However, even with Western economies increasingly moving toward protectionism, global digital infrastructure still makes business visible outside of their small geographical region. “Where a business is headquartered does not matter. Distribution centers do matter: logistics costs are based on that location. Yet at headquarters, the important thing is hiring worldly employees who see global reach as an opportunity, rather than only looking in their back yard.” Shane paused to consider. “A small business with a well-defined niche provides a lot of value. The customers looking for that value may be spread over an enormous area. Large corporations are dependent on economies of scale; smaller enterprises must scale their market-reach to sustain their niche.”
How the digital age affects small business growth
Modern technologies are available to large and small businesses alike, as R&D continues and costs come down.
“Development lead times are changing,” Shane said. “Fast fashion takes advantage of modern computing to help go from the runway to items in a mall in just 15 days. With materials already in stock, it’s a quick matter of turning digital designs into prototypes and patterns that can move into production. Similarly, rapid prototyping through 3D printing is a huge factor in more traditional manufacturing sectors, allowing lead times to be cut for clients that have a clear vision.”
Computer-assisted design helps optimize both form and function. Specifications can be examined and changed many times before they are manufactured. This iterative design is cheaper in digital space. When creating metal products, once the design is agreed upon, finite element analysis of material properties lets an engineer model von Mises stresses. Computers, then, can make accurate predictions about real-world behavior and provide engineering guidance. Laser-guided machining can create prototypes in metal, even if the ultimate production of the part is through sand-casting, 3D printing, or some other method of production.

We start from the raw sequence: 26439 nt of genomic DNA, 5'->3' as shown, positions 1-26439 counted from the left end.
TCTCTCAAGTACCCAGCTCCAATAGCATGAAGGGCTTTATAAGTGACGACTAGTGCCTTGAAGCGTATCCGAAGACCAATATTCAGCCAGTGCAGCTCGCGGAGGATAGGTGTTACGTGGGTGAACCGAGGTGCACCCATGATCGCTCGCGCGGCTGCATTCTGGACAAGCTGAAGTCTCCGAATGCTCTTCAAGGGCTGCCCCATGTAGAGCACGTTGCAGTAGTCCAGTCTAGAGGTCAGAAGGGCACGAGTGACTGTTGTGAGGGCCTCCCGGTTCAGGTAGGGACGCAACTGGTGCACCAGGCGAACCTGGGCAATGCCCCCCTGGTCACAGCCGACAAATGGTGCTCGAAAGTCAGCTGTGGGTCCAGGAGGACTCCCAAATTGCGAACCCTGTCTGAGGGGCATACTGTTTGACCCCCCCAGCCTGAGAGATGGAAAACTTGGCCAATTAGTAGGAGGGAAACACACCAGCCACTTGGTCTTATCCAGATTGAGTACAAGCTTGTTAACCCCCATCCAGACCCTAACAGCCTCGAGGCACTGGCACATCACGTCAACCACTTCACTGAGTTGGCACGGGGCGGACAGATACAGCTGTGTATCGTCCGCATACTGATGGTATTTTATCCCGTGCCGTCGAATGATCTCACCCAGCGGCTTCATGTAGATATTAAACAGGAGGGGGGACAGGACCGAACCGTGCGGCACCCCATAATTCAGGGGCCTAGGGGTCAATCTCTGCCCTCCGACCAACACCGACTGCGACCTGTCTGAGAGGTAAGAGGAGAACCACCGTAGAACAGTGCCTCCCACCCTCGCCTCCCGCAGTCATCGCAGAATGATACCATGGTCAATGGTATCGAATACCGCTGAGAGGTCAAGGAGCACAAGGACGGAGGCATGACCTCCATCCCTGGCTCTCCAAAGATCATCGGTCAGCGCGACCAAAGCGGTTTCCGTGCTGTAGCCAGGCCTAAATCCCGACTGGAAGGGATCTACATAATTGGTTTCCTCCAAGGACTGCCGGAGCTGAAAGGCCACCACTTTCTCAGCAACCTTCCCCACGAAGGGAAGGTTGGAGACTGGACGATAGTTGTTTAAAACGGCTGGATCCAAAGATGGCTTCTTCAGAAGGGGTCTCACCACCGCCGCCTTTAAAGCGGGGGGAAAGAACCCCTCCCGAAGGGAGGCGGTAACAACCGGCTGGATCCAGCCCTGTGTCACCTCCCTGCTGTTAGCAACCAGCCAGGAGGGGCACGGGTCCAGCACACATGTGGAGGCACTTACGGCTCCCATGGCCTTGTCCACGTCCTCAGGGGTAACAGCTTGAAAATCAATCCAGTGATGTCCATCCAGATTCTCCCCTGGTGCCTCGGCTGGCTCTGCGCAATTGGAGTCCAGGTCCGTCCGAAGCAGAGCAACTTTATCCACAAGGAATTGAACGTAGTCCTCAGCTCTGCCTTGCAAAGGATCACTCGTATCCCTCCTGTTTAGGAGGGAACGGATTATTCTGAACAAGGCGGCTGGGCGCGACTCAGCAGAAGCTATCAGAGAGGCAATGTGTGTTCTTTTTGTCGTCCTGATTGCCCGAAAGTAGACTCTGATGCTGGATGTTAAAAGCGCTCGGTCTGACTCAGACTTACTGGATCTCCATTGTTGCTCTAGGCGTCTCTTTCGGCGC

“A lot of the advances in the digital age help with how responsive small enterprises can be. We have expertise and specialization to make sure what comes through is high-quality, even while the processes are quicker than traditional bespoke creation.”
Reshoring in the modern age
If political trends continue, small businesses throughout the Americas may have new opportunities provided through ongoing reshoring. “Whether in the US, Mexico, or South America, there are opportunities for small businesses here,” Shane said. “The process of re-shoring might help some businesses with logistics and distribution, and other sectors might jump on increased manufacturing opportunities. It’s a trend worth watching as offshoring gets more expensive through supply chain imbalance and tariff imposition.”
Celebrating MSME Day worldwide
Political forces, environmental challenges, changing supply lines, and logistics costs all are again causing disruptions in “business-as-usual.” The post-globalization economic landscape is changing again. Investment into this sector supports the flexibility, adaptability, and entrepreneurial spirit of micro, small, and medium enterprises.
The International Trade Centre is hosting events in Switzerland, France, Germany and India in honor of the day. For those entrepreneurs and investors who won’t be able to make the offered events, MSME day is a good day to check in on the forces affecting small business growth in 2019 and beyond.